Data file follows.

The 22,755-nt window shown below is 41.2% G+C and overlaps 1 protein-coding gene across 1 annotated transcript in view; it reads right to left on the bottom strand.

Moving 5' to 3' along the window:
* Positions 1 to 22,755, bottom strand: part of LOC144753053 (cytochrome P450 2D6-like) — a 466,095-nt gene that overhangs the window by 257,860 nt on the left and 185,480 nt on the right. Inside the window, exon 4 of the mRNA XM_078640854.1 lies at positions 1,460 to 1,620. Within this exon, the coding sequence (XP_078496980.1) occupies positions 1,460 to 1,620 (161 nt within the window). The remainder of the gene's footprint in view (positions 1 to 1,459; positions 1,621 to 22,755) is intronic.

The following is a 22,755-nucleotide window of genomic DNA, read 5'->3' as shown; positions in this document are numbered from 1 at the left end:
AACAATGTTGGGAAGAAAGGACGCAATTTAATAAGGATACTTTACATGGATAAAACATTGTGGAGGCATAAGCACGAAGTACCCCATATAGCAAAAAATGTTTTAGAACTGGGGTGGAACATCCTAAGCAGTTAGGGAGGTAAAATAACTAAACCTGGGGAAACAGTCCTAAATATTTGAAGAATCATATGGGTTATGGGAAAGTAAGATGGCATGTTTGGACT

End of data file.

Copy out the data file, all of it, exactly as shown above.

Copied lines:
The 22,755-nt window shown below is 41.2% G+C and overlaps 1 protein-coding gene across 1 annotated transcript in view; it reads right to left on the bottom strand.

Moving 5' to 3' along the window:
* Positions 1 to 22,755, bottom strand: part of LOC144753053 (cytochrome P450 2D6-like) — a 466,095-nt gene that overhangs the window by 257,860 nt on the left and 185,480 nt on the right. Inside the window, exon 4 of the mRNA XM_078640854.1 lies at positions 1,460 to 1,620. Within this exon, the coding sequence (XP_078496980.1) occupies positions 1,460 to 1,620 (161 nt within the window). The remainder of the gene's footprint in view (positions 1 to 1,459; positions 1,621 to 22,755) is intronic.

The following is a 22,755-nucleotide window of genomic DNA, read 5'->3' as shown; positions in this document are numbered from 1 at the left end:
AACAATGTTGGGAAGAAAGGACGCAATTTAATAAGGATACTTTACATGGATAAAACATTGTGGAGGCATAAGCACGAAGTACCCCATATAGCAAAAAATGTTTTAGAACTGGGGTGGAACATCCTAAGCAGTTAGGGAGGTAAAATAACTAAACCTGGGGAAACAGTCCTAAATATTTGAAGAATCATATGGGTTATGGGAAAGTAAGATGGCATGTTTGGACT